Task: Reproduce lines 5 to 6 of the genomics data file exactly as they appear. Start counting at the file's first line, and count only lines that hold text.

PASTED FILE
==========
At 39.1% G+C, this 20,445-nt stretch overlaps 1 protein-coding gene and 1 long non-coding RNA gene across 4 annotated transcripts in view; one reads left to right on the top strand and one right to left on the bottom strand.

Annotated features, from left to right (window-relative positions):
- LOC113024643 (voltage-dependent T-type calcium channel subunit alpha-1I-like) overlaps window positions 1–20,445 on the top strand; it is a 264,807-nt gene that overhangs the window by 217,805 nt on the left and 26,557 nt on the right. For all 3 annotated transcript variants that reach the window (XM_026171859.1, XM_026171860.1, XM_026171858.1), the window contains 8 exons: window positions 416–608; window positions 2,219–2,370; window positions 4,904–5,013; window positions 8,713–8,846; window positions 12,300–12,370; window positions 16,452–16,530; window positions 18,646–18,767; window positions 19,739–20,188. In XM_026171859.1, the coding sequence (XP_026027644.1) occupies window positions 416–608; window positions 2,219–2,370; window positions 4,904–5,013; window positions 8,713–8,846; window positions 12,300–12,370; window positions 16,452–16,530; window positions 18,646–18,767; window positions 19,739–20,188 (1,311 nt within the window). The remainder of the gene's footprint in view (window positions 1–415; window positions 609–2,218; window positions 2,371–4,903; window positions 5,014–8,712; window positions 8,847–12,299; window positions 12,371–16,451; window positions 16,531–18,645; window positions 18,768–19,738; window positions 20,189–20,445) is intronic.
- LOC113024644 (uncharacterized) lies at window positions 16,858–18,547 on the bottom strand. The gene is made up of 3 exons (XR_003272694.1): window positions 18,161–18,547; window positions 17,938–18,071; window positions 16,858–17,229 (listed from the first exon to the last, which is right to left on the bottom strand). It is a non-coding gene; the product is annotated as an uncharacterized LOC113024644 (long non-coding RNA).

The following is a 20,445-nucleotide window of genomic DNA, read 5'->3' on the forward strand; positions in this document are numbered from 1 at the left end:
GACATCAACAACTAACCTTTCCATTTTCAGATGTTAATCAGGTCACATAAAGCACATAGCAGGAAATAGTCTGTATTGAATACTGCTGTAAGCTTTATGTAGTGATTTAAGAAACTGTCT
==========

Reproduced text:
The following is a 20,445-nucleotide window of genomic DNA, read 5'->3' on the forward strand; positions in this document are numbered from 1 at the left end:
GACATCAACAACTAACCTTTCCATTTTCAGATGTTAATCAGGTCACATAAAGCACATAGCAGGAAATAGTCTGTATTGAATACTGCTGTAAGCTTTATGTAGTGATTTAAGAAACTGTCT